The price is right. With 500GB external drives now hovering around the £40 mark, there's never been a better time to upgrade the storage capabilities of your PlayStation 3.
For owners of older consoles in particular, upgrading is swiftly becoming an essential requirement. The release of games like Gran Turismo 5 and Mass Effect 2 illustrate that lengthy, massive mandatory installs aren't going to disappear any time soon. In addition to that, downloadable content including full game and HD movie downloads also places demands on the storage you have available for your console.
The PlayStation 3 is designed to run with 9.5mm high, 2.5-inch SATA hard drives - the exact same models found in most modern laptop computers. As SATA is effectively an open standard, you can pair your PS3 with any device that uses the interface. If you want to be particularly insane, you can even hook up desktop drives externally and get a full 2TB of storage. The Xbox 360 uses the same standard of drive, but upgrade options are limited as Microsoft has locked down compatibility to very specific HDDs it licenses.
For PS3 owners choosing a new drive, there are performance considerations to factor in too. Recently we have seen how GT5 ninjas have upgraded their PS3s with ultra-fast Solid State Storage (SSD) drives in order to halve loading times, to give just one example.
In the course of this feature, we'll be covering off a number of different angles to your hard drive upgrade. We'll be targeting a cheap 500GB HDD and putting it through its paces, and we'll also be looking at various drive technologies and directly testing them to see whether the price premium translates into any performance advantage while installing or indeed gaming.
Finally, we'll be looking at the causes of long installs and loading times. Ever wondered why Devil May Cry 4 takes 25 minutes to install, when BioShock copies the same amount of data in just 10? In this feature you'll find out why.
How hard drives work: the basics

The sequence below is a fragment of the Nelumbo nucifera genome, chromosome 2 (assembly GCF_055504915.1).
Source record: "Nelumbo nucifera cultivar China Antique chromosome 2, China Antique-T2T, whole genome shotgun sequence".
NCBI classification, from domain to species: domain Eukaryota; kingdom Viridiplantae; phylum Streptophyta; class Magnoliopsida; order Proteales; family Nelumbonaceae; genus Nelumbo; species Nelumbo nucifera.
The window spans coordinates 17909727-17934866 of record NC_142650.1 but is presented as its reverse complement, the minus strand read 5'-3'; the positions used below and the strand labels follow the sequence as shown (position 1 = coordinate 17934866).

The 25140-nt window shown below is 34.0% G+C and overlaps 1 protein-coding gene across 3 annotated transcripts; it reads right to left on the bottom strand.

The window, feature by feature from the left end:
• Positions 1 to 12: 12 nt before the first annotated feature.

First up, a quick primer on hard drive tech. Typically HDDs are defined by two factors according to the base spec: the speed of the drive - typically 5400rpm or 7200rpm - and the size of the onboard cache, which can be anything from 8MB all the way up to 64MB on the latest desktop drives. However, there are several other factors that are of equal, if not higher, importance.
A 5400rpm drive at 500GB spins at the same speed as the basic launch PS3's 60GB drive. However, as the data is more densely packed onto the disk platter, it physically reads more data per revolution. Larger hard drives also use more than one platter - anything up to four in a 1TB drive. So, in an ideal world you'd want a drive that has as few platters as possible with as high a capacity as you can get in order to get the fastest drive.
The other physical reality of hard drives is that as the head of the drive moves towards the inner part of the platter, the amount of area on the disk is smaller, therefore it reads less data per revolution. In very basic terms, the more data you cram onto your HDD, the slower it gets. Any performance testing has to factor this in, because simply benchmarking on a clean empty drive in no way gives an indication of how good the drive is overall.
The final factor is seek time. This is the time it takes for the drive's reading or writing heads to move from one file on one part of the disk to another elsewhere on the drive. When you have Gran Turismo 5 installing over 40,000 individual files onto your hard drive, this is of crucial importance.
What's in your PS3 now?